It's Germany's Fault?!

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  • Topic: World War I, World War II, Treaty of Versailles
  • Pages : 2 (773 words )
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  • Published : May 15, 2005
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It's Germany's Fault?!

World War I commenced from many significant events. Murder, militarism, alliances, nationalism, imperialism, predictions, and plans were all key factors in the start of WWI. All of the European countries involved in alliances each had a part to contribute to who-to-blame for beginning the war. War was unavoidable with the way each country was acting based on pre-judgments and precautions. Germany is the country that gets the most blame for starting the Great War for many reasons. A lot of contradiction occurs on the issue of blame but when you really bring all the factors together, the Central Powers and Allies during WWI made equal if not lesser contributions.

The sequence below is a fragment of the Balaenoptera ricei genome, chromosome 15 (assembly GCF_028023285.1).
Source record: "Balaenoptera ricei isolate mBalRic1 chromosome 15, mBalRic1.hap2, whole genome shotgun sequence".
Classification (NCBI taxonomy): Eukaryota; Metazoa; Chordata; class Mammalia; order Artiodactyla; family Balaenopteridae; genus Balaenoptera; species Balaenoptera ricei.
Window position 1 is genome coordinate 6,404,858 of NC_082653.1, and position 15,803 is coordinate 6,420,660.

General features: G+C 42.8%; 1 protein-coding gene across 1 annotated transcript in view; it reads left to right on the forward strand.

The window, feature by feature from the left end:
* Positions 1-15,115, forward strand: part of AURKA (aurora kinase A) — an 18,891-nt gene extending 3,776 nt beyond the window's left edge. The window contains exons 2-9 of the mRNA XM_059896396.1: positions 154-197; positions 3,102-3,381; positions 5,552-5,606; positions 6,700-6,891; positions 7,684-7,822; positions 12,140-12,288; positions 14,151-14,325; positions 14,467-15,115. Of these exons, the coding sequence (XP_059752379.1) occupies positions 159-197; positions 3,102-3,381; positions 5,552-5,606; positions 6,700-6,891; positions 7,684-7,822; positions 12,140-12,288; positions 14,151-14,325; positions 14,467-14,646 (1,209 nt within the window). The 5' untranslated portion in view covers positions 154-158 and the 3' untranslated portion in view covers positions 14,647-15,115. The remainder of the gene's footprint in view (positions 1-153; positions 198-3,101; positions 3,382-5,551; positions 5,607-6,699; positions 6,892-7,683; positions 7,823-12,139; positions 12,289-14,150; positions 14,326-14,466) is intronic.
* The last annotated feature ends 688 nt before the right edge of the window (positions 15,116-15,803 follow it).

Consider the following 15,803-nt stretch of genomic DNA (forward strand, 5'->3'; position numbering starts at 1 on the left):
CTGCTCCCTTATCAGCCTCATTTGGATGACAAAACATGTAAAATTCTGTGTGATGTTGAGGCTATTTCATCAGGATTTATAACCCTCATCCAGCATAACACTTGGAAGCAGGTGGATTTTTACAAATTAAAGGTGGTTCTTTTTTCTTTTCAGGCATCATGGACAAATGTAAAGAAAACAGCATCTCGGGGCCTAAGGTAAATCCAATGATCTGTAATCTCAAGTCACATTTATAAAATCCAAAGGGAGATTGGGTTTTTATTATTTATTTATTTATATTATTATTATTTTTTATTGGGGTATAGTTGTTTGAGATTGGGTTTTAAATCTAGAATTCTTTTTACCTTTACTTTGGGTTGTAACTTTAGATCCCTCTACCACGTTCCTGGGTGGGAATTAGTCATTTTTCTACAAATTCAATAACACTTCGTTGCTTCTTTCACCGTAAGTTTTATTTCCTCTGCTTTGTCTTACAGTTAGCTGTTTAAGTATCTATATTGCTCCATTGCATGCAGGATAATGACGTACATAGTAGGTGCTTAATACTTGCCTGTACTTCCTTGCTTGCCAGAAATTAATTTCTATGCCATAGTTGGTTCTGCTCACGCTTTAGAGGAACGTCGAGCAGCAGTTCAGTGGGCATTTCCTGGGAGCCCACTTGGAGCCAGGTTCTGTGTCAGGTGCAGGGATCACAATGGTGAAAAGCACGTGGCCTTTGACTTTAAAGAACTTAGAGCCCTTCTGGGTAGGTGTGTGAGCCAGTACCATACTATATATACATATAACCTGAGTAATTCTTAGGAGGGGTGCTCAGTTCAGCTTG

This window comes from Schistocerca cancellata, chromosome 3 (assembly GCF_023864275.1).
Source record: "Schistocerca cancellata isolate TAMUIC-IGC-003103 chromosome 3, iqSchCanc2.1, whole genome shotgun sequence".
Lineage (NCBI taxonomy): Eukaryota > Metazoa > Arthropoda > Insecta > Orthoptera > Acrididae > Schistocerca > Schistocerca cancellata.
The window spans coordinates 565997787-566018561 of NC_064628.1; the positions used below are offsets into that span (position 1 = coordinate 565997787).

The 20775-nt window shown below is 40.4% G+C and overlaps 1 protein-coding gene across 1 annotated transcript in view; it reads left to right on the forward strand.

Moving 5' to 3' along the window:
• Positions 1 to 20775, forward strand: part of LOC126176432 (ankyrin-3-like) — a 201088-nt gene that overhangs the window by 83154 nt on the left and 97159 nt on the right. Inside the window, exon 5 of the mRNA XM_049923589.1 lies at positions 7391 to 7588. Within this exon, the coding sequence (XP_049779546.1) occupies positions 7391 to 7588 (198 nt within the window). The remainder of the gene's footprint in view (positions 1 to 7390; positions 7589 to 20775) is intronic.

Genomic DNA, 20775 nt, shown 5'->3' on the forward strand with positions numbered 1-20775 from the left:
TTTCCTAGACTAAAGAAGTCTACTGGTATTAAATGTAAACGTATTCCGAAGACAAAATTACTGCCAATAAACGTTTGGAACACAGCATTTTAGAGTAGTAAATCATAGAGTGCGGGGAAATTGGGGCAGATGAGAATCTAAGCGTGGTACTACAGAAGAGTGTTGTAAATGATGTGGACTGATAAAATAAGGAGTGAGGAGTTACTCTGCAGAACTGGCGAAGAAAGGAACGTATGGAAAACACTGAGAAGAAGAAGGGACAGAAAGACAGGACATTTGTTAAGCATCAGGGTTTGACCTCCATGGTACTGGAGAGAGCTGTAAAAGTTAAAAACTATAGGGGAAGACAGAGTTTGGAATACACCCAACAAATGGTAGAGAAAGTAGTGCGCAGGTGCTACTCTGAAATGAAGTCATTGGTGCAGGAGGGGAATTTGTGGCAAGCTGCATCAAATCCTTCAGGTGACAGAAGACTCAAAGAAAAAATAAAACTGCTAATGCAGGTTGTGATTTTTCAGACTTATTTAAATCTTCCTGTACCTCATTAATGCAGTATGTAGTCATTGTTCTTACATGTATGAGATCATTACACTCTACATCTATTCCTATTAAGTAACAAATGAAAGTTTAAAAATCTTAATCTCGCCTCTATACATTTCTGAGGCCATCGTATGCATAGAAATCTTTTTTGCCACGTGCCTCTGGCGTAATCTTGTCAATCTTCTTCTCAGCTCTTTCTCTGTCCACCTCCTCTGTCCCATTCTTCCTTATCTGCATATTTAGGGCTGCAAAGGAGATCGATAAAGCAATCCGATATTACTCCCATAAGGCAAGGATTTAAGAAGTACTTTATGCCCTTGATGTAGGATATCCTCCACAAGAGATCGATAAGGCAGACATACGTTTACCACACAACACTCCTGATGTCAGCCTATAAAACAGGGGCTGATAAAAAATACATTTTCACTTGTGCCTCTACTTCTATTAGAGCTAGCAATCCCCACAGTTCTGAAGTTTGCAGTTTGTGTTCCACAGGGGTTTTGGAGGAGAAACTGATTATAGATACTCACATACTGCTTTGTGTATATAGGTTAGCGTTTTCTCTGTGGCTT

WWI started because of control and power urges. Germany and Britain, as well as the rest of the European countries, were in a competition of navy and army populations, colonialism, and power. WWI also initiated from the murder of Austrian Archduke Franz Ferdinand and his wife, Sophie, on a visit to Sarajevo by Serbian nationalist, Gavilo Princip. This caused Germany to react and send a blank check to Austria, stating it was okay to move against Serbia. An ultimatum given to Serbia was difficult to accept so Serbia rejected, therefore, war between Austria and Serbia began. Because Germany was allies with Austria, it also got involved with the argument and saw the war as an opportunity to initiate war on their European enemies. This could be reason #1 to blame the country of Germany for the Great War.

Feeling threatened by war around them, many countries included in the Central Powers and Allies developed plans based on military skills, predictions, and knowledge of territory and landscapes around the country. For example, France developed Plan 17 in which they decided to charge into Germany unexpected, force them to surrender, and come back home. Britain depended on the British Expeditionary Force, which was having about 150,000 professional soldiers armed and ready to go...
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